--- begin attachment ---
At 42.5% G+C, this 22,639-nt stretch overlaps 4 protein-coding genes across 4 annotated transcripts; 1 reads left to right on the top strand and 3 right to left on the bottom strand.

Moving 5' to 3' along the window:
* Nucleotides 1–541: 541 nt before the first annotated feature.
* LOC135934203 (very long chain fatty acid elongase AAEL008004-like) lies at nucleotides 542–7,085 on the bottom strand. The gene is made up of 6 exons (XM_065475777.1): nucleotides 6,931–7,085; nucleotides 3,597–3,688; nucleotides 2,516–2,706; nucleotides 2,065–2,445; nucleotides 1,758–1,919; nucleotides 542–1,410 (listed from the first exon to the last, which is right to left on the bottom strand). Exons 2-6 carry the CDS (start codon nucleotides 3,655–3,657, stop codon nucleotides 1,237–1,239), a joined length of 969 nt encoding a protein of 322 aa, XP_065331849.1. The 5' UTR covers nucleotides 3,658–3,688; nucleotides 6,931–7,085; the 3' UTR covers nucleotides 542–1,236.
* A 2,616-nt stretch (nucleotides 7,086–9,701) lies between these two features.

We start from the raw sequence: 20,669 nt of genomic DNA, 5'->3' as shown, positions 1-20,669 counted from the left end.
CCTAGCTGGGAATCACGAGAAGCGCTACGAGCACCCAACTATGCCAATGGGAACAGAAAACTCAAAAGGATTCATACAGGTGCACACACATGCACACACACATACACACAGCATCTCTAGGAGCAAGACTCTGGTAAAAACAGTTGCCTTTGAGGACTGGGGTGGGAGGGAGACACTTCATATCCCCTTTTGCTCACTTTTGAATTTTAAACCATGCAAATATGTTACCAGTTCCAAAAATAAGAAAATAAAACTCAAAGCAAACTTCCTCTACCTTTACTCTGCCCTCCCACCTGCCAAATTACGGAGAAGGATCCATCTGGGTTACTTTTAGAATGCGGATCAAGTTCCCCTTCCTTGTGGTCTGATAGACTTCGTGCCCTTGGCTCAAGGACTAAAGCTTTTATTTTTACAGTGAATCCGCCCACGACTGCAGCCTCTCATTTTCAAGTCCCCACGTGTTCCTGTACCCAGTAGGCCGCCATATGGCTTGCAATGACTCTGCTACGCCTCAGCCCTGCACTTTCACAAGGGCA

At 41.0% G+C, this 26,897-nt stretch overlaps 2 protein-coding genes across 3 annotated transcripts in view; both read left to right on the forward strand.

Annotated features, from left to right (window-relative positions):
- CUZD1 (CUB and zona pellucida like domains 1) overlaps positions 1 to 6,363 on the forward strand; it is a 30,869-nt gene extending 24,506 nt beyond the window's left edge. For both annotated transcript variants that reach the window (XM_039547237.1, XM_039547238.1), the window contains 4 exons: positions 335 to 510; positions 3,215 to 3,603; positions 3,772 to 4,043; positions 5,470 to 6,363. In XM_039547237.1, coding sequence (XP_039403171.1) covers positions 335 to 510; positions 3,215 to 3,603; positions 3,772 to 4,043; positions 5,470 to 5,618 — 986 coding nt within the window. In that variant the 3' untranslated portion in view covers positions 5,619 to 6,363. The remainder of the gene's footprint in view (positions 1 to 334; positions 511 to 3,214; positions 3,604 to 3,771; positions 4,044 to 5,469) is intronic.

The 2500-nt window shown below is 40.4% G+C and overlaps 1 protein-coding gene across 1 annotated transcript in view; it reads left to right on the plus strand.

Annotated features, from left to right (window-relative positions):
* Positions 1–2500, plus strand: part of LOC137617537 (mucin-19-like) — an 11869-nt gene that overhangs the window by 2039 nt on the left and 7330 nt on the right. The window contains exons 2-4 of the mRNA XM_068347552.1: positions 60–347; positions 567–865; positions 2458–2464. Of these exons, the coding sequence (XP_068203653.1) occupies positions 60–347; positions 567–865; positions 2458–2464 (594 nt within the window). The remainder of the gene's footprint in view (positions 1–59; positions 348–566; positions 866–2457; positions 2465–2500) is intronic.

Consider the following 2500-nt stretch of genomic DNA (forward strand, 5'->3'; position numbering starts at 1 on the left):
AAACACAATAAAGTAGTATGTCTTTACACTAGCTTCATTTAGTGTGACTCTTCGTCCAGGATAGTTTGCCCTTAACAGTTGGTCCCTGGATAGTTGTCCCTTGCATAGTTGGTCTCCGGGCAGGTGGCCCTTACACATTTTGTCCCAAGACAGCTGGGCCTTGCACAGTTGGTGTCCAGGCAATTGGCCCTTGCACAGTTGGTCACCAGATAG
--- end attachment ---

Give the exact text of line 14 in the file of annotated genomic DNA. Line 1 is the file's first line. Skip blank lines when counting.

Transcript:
Consider the following 2500-nt stretch of genomic DNA (forward strand, 5'->3'; position numbering starts at 1 on the left):